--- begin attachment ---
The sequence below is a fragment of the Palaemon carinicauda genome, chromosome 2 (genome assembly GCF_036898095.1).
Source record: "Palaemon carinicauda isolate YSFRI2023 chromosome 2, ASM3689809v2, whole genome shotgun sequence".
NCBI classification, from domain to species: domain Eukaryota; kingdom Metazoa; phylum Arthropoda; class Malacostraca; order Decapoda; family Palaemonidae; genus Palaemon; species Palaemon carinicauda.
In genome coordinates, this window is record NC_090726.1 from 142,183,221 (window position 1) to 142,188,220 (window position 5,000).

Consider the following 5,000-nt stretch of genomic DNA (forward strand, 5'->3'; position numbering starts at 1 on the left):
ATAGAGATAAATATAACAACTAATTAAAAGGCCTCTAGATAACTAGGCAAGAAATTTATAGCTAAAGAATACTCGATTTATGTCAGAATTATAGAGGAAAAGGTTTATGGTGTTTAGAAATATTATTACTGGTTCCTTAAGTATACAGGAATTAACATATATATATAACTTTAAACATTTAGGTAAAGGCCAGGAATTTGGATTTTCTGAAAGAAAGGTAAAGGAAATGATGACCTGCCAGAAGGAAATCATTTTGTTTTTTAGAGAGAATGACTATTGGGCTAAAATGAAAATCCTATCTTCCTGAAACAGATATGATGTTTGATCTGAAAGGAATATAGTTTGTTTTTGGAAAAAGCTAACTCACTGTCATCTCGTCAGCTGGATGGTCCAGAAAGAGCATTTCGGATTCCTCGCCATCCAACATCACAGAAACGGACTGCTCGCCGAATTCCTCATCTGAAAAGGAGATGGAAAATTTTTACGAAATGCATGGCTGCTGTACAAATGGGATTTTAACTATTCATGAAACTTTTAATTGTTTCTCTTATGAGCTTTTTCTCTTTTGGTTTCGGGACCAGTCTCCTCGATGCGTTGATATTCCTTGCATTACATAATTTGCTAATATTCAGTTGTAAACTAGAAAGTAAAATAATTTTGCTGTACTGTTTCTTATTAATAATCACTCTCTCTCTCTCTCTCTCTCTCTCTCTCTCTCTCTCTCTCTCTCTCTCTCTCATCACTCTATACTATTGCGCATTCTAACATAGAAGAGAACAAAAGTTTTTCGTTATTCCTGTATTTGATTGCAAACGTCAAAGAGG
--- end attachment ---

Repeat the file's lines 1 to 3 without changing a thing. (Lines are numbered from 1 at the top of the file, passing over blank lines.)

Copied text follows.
The sequence below is a fragment of the Palaemon carinicauda genome, chromosome 2 (genome assembly GCF_036898095.1).
Source record: "Palaemon carinicauda isolate YSFRI2023 chromosome 2, ASM3689809v2, whole genome shotgun sequence".
NCBI classification, from domain to species: domain Eukaryota; kingdom Metazoa; phylum Arthropoda; class Malacostraca; order Decapoda; family Palaemonidae; genus Palaemon; species Palaemon carinicauda.